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Splintered minds and broken worlds: Gary Numan talks Asperger’s, depression, climate change

Lyndsey Parker
Gary Numan (photo courtesy of BBGun PR)

Gary Numan is a bona fide synth-rock pioneer and the artist behind “Cars,” one the biggest and most beloved new wave hits of all time. His last studio album, Splinter (Songs from a Broken Mind), was his highest-charting release since 1983, and its politically charged follow-up, Savage (Songs from a Broken World), out Sept. 15, is already garnering critical acclaim. Earlier this year, he even won the prestigious Ivor Norvello Inspiration Award for his songwriting.

But you wouldn’t know any of that from talking to the man, who remains as humble — and unsure of himself — as the day he accidentally stumbled upon his first synthesizer in the late 1970s.

“It’s lovely when you read [good reviews], but the way you feel about yourself doesn’t change. I’m still nervous now going into a studio — just anxious that you’re going to be able to come up with it again and again and again, that the songs are going to be good enough,” he tells Yahoo Music. “I’ve been doing this 35 years; you’d think I’d get used to it by now. So all of these lovely things that are said, as much as I appreciate them and it’s nice to hear as a person, my insecurities are intact. And that doesn’t look as if it’s ever going to change.”

Ironically, it was Numan’s neuroses that helped him create what many are heralding as a comeback masterpiece, since Splinter was inspired by his recent battle with depression. He also asserts that he doesn’t see his Asperger’s as a disability, but as an advantage that helped him develop his mysterious, aloof onstage persona.

“Around 2008-2009, I got dark. I was having really weird things going on,” he reveals. “My wife had post-natal depression after our second baby, which continued through to the third, so she was different. That affected me quite badly. And I had a massive falling-out with my mum and dad; we’d been close for my whole life, and then all of a sudden, it just fell apart in a day. Unbelievable.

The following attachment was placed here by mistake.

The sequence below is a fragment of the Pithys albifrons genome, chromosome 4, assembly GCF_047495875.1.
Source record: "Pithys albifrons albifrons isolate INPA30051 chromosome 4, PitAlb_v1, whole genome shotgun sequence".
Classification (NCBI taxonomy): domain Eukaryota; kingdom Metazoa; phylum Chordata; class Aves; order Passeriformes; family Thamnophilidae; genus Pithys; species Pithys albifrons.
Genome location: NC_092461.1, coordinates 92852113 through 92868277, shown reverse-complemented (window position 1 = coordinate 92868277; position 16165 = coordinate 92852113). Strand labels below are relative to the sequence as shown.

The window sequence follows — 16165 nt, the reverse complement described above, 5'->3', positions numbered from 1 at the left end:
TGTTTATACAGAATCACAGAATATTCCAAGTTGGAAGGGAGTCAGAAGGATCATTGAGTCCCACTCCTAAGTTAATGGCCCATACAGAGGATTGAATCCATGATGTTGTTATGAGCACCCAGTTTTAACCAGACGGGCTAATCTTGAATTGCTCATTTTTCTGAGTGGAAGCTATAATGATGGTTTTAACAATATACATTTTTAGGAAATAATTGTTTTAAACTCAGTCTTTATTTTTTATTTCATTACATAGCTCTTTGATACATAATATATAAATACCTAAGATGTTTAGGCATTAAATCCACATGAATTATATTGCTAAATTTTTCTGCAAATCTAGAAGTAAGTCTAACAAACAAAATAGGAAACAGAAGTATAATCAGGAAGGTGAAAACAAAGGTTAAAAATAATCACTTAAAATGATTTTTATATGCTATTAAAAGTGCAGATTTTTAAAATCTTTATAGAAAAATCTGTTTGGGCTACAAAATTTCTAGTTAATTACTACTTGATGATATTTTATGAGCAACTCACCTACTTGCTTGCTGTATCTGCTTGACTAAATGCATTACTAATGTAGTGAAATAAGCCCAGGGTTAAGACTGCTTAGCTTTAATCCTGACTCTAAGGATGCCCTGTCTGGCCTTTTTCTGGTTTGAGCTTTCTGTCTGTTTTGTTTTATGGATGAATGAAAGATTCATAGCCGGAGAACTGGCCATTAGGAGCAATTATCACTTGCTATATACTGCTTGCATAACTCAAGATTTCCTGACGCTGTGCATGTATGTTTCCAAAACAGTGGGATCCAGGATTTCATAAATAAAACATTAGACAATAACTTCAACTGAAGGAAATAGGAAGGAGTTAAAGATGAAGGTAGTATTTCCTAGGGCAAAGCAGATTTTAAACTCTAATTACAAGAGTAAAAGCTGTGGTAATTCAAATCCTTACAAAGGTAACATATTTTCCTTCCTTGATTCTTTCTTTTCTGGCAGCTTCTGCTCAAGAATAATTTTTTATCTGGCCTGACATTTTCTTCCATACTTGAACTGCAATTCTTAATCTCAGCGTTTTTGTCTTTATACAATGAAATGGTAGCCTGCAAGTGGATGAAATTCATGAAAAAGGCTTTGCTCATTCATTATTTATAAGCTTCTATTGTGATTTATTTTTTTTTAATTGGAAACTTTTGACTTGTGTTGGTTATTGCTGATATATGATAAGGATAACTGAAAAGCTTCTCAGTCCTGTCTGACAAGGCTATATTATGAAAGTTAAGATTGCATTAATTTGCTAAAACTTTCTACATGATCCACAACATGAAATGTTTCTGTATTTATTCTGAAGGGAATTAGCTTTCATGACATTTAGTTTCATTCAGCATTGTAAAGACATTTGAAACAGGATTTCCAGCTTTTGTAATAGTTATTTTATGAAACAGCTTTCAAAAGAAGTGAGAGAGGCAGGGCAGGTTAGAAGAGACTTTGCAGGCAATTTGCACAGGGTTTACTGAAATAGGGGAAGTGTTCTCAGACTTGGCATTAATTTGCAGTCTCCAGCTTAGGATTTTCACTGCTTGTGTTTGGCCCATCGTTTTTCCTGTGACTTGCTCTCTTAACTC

“Anyway, that’s all fixed now. But that happened. I turned 50, we had two children, and then a third came along, which was a real surprise. We didn’t think we could have children; our first baby was IVF because we tried for ages and couldn’t have children naturally. … All these things were going on, and I started to get really weirded out about getting older and dying, and it all freaked me out. I would see an old person in the street and start crying. And I don’t cry as a rule; I’m not an overly emotional person. I’ve got Asperger’s, that whole disconnection. So I got treatment, but it went on for a while, three or four years.”

Numan struggled to get back on track, even with treatment. “In a way, the treatment for depression is just as dangerous, because the thing about depression is you’ve got no drive. It sort of sucks your life energy away,” he says. “The cure puts you in a permanent state of ‘I don’t care about anything, I’m just having a great time.’ You don’t care, so you don’t want to do anything, either. I think it was four years that I didn’t write a single song, four years that I didn’t care. Career was fading away, marriage was in trouble, just horrible, horrible — but you don’t care, because you’re taking these pills and everything is just all right.